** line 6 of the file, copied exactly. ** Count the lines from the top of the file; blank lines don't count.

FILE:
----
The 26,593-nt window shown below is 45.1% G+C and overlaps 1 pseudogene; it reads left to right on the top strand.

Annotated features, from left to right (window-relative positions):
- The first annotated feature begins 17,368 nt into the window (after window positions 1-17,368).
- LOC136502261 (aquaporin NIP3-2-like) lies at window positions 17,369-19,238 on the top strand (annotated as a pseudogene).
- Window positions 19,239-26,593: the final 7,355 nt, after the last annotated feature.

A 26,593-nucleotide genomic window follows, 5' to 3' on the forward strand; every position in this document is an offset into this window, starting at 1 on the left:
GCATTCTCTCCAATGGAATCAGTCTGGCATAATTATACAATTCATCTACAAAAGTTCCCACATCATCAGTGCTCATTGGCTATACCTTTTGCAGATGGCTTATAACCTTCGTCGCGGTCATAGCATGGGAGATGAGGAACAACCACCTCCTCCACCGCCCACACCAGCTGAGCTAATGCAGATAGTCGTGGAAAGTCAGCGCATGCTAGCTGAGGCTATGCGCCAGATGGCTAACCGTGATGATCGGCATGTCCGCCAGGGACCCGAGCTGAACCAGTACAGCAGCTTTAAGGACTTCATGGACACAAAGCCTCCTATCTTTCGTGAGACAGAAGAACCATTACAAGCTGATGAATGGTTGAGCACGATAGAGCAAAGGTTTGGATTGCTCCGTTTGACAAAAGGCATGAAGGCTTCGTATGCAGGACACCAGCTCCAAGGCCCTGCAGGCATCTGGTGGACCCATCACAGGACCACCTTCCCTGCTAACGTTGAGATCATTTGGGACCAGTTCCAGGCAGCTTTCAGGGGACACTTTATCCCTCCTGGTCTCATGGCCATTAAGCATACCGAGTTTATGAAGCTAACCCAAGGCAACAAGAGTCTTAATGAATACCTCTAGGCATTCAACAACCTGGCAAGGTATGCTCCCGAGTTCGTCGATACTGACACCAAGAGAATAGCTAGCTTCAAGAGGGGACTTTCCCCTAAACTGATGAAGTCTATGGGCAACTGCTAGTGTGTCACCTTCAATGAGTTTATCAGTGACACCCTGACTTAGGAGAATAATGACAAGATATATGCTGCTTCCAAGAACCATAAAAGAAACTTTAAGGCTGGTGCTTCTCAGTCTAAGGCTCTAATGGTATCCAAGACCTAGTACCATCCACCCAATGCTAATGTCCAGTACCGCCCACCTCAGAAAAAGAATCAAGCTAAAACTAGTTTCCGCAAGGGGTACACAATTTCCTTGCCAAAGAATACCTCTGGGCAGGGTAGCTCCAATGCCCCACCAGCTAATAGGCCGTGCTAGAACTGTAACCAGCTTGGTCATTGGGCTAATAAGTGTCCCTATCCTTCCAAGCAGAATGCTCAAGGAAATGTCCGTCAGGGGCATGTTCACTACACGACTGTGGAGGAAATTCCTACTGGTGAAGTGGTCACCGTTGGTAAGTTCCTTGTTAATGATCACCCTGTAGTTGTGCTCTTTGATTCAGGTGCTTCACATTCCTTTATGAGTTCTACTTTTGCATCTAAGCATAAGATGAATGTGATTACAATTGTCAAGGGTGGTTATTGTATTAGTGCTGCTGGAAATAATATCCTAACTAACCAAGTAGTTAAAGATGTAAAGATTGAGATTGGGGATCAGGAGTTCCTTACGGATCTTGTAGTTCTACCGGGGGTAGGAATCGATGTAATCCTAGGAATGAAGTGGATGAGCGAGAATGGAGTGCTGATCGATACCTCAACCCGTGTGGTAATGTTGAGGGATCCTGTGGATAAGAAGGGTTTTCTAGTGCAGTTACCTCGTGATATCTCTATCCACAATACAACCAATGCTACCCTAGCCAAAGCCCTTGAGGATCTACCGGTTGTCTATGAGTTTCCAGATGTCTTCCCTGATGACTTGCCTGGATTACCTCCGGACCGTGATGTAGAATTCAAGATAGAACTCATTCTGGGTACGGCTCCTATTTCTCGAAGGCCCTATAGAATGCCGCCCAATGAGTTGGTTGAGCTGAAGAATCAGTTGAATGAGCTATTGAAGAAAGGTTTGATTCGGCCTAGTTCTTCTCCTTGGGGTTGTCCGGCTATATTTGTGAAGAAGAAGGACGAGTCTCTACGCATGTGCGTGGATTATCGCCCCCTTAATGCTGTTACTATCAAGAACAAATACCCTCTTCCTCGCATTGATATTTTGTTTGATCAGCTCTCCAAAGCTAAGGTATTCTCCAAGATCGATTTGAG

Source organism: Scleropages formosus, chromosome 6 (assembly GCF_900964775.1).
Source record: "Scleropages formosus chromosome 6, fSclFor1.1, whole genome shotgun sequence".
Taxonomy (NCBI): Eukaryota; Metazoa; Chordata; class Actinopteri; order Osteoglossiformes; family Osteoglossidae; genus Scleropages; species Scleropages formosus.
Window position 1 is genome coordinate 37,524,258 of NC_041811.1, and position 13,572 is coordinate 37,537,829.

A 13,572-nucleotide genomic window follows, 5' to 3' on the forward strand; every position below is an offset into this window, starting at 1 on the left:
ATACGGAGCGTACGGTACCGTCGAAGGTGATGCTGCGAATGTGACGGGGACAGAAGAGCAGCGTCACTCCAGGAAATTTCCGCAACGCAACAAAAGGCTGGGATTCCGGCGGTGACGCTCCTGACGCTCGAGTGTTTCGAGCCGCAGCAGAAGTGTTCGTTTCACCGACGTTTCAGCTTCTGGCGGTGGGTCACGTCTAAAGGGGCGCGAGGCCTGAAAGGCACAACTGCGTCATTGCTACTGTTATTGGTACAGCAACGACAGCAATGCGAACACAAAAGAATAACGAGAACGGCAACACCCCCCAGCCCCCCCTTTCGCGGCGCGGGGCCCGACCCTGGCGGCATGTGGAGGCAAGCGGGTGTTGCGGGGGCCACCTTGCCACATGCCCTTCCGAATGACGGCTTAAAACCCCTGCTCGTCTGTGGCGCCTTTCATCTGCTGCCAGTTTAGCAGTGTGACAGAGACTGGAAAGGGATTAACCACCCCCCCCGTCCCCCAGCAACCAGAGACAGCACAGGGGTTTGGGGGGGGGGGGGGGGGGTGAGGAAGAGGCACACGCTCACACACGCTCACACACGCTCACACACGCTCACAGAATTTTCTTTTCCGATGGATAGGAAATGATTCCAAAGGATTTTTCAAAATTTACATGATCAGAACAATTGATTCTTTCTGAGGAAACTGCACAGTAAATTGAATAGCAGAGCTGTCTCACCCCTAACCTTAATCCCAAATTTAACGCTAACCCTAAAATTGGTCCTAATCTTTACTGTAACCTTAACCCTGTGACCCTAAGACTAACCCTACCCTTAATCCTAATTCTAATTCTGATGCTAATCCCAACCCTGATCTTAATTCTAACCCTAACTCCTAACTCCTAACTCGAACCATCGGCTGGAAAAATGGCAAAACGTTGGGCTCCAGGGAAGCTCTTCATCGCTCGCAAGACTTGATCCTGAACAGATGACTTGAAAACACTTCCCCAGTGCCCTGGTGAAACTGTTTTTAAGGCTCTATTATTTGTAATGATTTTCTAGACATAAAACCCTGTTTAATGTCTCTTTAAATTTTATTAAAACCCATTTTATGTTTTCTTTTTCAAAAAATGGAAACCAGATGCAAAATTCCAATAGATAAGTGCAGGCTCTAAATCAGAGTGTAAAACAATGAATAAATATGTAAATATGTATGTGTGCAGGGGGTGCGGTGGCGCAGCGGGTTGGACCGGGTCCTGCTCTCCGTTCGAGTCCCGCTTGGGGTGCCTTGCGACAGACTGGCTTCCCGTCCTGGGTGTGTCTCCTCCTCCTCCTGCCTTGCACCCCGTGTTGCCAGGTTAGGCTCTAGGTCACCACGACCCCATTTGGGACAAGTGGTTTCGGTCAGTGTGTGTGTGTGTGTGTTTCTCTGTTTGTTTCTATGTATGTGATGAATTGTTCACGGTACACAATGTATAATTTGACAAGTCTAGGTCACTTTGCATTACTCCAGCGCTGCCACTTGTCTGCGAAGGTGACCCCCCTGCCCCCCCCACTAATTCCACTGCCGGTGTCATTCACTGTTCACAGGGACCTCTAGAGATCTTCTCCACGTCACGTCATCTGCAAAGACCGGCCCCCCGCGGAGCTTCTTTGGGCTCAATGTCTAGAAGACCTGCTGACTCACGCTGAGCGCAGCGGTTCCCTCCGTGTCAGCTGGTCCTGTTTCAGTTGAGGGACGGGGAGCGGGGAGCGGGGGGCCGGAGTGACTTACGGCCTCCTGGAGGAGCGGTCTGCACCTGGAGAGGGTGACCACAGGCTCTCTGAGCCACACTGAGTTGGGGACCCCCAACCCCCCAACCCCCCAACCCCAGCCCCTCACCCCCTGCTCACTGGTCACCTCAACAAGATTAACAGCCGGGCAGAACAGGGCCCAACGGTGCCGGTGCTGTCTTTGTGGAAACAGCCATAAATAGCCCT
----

A 26,593-nucleotide genomic window follows, 5' to 3' on the forward strand; every position in this document is an offset into this window, starting at 1 on the left: